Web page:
At the airport, I am treated like a minor celebrity when it becomes clear that I speak Creole and am recognized by several porters. Seeing Ben after a long two weeks (a high in case you were wondering), muggy heat, and driving home through insane bumper-to-bumper traffic that gave me plenty of time to see how little seems to have changed in Port-Au-Prince in two weeks... We hear gunshots nearby while I'm unpacking. The electricity comes on and, mercifully, we don't run out of water. Luna's kittens are adorable and there are cockroaches all over the kitchen. It's great to be in my own bed again, until Ben wakes me up to ask if I just felt two tremors.
We are literally stuck in traffic for hours trying to get out of Port-Au-Prince and to Jacmel where Ben and Sharon will be interviewing and photographing artisans that contract to Comite Artisinal Haitien (CAH), which in turn sells its fair trade products to Ten Thousand Villages (an MCC venture). We get to Jacmel much later than intended, have trouble finding a hotel with two rooms available (reservations just weren't possible with Jacmel's phone network down), but we have about an hour to hang at the beach before dark. Ben dislocates his kneecap riding his bicycle on the beach, relocates it himself and throws-up fifteen minutes later from shock. We haggle with a guy for some mediocre fish. It's cool and windy on the beach after dark. A wedding reception is taking place at our hotel when we return.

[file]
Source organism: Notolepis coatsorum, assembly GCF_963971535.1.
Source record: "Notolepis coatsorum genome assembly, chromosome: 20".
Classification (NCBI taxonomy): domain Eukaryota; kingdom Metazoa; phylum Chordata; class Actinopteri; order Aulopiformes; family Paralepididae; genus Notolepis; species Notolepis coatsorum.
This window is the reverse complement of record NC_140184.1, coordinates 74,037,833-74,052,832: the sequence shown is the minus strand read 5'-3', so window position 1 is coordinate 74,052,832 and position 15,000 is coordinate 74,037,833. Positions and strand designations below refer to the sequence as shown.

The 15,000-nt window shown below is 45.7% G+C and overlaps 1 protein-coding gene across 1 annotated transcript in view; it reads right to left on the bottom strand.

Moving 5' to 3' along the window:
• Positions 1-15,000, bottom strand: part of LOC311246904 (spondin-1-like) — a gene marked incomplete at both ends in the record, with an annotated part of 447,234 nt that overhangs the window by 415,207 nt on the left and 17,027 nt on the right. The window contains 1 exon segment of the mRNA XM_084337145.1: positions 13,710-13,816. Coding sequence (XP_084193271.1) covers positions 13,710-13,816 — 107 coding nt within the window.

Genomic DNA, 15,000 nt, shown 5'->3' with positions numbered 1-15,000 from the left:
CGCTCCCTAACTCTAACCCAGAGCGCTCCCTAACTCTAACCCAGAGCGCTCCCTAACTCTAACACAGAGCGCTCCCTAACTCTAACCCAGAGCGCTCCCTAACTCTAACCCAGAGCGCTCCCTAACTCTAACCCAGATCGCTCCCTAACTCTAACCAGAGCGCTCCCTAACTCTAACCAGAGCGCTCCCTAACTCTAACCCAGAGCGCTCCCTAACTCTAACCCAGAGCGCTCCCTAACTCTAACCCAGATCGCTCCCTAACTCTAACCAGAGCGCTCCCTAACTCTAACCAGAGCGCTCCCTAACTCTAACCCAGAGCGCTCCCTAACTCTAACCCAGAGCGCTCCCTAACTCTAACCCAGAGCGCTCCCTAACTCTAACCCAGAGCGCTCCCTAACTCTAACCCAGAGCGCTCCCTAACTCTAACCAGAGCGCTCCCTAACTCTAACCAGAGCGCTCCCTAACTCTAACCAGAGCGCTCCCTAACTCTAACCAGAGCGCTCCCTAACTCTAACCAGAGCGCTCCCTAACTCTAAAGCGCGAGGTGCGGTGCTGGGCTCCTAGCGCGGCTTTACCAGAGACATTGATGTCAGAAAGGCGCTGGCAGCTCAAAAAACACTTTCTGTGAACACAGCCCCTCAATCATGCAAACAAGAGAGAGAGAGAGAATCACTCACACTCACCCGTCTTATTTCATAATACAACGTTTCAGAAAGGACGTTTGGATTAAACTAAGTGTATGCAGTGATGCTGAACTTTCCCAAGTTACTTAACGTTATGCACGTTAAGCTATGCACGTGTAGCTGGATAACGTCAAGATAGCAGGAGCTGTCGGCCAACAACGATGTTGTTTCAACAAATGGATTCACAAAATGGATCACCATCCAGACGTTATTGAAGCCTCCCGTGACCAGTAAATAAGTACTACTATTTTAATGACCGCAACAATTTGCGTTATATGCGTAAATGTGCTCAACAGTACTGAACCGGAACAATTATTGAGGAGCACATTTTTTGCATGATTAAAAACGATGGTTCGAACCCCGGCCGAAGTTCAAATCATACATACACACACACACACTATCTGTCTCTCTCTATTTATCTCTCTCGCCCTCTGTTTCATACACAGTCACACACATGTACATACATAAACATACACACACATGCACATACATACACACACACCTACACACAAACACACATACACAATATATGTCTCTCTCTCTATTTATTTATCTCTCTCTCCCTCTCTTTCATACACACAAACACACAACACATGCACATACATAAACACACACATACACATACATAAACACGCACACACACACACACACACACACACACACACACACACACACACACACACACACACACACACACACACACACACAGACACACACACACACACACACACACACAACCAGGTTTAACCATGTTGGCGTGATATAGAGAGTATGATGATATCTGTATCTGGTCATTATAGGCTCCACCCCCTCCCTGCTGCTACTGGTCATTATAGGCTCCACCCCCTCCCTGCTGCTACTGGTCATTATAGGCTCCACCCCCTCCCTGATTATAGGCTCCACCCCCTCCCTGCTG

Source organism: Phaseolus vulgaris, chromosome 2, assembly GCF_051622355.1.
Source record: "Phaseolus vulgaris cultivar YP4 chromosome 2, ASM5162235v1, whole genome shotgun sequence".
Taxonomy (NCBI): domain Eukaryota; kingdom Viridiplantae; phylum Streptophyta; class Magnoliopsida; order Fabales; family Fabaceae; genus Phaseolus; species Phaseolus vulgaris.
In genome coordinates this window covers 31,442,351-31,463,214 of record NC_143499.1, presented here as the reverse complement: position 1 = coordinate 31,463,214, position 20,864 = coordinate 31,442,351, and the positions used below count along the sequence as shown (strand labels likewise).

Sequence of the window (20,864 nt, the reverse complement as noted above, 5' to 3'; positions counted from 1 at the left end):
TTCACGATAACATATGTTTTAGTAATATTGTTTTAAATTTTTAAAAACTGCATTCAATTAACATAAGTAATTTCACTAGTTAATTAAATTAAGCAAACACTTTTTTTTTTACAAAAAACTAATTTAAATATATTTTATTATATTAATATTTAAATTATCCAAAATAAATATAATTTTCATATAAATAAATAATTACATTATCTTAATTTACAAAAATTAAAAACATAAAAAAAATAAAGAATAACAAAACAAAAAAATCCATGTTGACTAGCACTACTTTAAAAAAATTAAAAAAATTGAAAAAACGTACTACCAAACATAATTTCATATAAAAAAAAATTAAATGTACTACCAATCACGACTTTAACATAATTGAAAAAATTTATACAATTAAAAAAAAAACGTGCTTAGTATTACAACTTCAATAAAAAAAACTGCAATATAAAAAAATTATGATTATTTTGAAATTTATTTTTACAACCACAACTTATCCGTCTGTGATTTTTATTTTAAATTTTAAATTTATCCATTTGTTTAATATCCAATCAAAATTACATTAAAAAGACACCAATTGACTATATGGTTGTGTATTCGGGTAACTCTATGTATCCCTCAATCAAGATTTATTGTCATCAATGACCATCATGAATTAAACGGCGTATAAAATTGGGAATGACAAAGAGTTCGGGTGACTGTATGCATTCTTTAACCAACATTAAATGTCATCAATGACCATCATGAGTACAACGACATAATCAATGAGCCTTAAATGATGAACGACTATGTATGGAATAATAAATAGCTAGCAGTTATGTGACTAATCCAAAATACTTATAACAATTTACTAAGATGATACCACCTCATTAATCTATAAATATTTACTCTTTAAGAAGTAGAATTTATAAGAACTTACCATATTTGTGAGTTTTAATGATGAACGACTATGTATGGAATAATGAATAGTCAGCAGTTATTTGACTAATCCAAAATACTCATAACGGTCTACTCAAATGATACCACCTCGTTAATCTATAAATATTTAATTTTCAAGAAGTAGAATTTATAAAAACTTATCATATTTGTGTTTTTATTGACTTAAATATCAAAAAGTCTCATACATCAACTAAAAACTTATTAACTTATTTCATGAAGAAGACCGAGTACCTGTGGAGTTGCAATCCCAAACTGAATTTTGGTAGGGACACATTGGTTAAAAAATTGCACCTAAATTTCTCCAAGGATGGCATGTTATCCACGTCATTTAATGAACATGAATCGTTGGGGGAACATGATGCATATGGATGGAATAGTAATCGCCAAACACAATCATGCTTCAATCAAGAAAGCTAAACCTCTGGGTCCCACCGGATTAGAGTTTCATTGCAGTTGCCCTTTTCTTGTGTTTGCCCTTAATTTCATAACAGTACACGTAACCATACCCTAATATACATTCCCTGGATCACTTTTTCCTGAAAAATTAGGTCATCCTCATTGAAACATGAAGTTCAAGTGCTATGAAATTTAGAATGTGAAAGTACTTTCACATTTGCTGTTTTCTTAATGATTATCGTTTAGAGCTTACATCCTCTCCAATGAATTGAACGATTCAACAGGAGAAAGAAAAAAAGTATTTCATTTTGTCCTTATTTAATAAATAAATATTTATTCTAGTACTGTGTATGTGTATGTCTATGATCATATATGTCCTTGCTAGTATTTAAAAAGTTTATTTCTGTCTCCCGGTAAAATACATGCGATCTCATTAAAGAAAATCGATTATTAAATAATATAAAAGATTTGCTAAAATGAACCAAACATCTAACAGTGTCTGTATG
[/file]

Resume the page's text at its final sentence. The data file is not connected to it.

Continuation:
There is no water in our hotel room. Since Ben can't walk, I have to take all of the artisans' pictures (and I did a fine job, too). It takes us all day to find, interview and photograph the ten artisans on our list, but Jacmel is beautiful, everyone is friendly and eager to show us their work and we get to check out cool Jacmelien handicrafts. If you own Haitian placemats, brightly painted wooden figurines or anything in paper mache, chances are good that they were produced in Jacmel.
I have to admit that after interviewing the 10th artisan, a lot of the handicrafts were starting to look the same. Nevertheless, I am still and will always be a huge fan of the paper mache that comes out of Jacmel. If you haven't already, you should look at these pictures from carnival 2009 in Jacmel.
Jacmel was hit hard by the earthquake. Overall the situation seems much better than in Port-Au-Prince, but a number of the folks that we visited lost homes, workshops, significant stock and tools in the quake:
There were about twenty minutes left of daylight - just enough for a dip in the ocean - by the time we find another hotel that has two rooms available.
We enjoy our complimentary breakfast and a view over the ocean before we drive home from Jacmel. Our yard is full of construction workers (they're finally repairing the wall that was damaged in the earthquake) and I'm slapping at mosquitoes while I try to catch up on emails that have been accumulating for two weeks. Ben sees a doctor that drains blood from his knee and tells him to keep off of it for the next two weeks. Dinner with a dear friend. Tomorrow (Tuesday) is Fèt Drapo - Flag Day - and a national holiday.